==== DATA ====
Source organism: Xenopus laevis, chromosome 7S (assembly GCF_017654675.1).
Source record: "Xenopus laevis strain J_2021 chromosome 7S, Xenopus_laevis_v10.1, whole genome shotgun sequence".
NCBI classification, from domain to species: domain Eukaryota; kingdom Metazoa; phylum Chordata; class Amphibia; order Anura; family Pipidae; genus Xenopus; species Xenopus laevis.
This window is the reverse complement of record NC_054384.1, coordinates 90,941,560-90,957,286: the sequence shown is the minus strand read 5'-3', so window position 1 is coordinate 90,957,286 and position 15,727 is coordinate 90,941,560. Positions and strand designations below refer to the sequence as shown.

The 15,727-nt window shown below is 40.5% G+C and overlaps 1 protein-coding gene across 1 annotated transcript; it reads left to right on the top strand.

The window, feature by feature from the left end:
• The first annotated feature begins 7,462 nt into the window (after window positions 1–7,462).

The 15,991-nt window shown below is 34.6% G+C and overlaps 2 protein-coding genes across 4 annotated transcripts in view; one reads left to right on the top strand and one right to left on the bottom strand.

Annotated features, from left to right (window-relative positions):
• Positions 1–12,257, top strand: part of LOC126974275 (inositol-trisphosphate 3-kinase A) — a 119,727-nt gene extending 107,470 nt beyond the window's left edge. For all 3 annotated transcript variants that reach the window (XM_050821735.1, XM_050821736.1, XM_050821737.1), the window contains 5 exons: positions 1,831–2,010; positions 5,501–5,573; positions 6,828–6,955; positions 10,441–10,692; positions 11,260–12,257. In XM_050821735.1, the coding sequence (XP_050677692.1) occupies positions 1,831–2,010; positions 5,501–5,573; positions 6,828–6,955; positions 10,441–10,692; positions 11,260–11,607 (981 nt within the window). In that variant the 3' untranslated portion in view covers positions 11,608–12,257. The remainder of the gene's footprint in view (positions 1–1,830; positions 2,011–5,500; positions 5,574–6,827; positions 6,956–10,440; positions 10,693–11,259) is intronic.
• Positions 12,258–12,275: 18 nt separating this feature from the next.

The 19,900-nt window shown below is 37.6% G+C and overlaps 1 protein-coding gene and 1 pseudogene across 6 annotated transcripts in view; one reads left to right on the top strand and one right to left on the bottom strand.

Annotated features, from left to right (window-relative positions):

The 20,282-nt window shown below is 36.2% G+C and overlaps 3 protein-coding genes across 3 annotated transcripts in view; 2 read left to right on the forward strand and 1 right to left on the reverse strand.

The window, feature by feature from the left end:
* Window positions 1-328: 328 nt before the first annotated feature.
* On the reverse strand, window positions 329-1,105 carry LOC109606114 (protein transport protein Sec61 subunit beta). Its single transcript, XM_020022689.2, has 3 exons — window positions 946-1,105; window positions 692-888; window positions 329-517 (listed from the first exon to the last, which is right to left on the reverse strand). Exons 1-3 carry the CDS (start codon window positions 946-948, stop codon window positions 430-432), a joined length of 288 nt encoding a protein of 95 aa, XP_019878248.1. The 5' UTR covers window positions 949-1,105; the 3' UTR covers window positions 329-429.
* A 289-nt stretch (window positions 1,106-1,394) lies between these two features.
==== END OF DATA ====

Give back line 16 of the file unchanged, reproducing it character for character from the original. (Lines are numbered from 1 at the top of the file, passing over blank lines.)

* Window positions 1-328: 328 nt before the first annotated feature.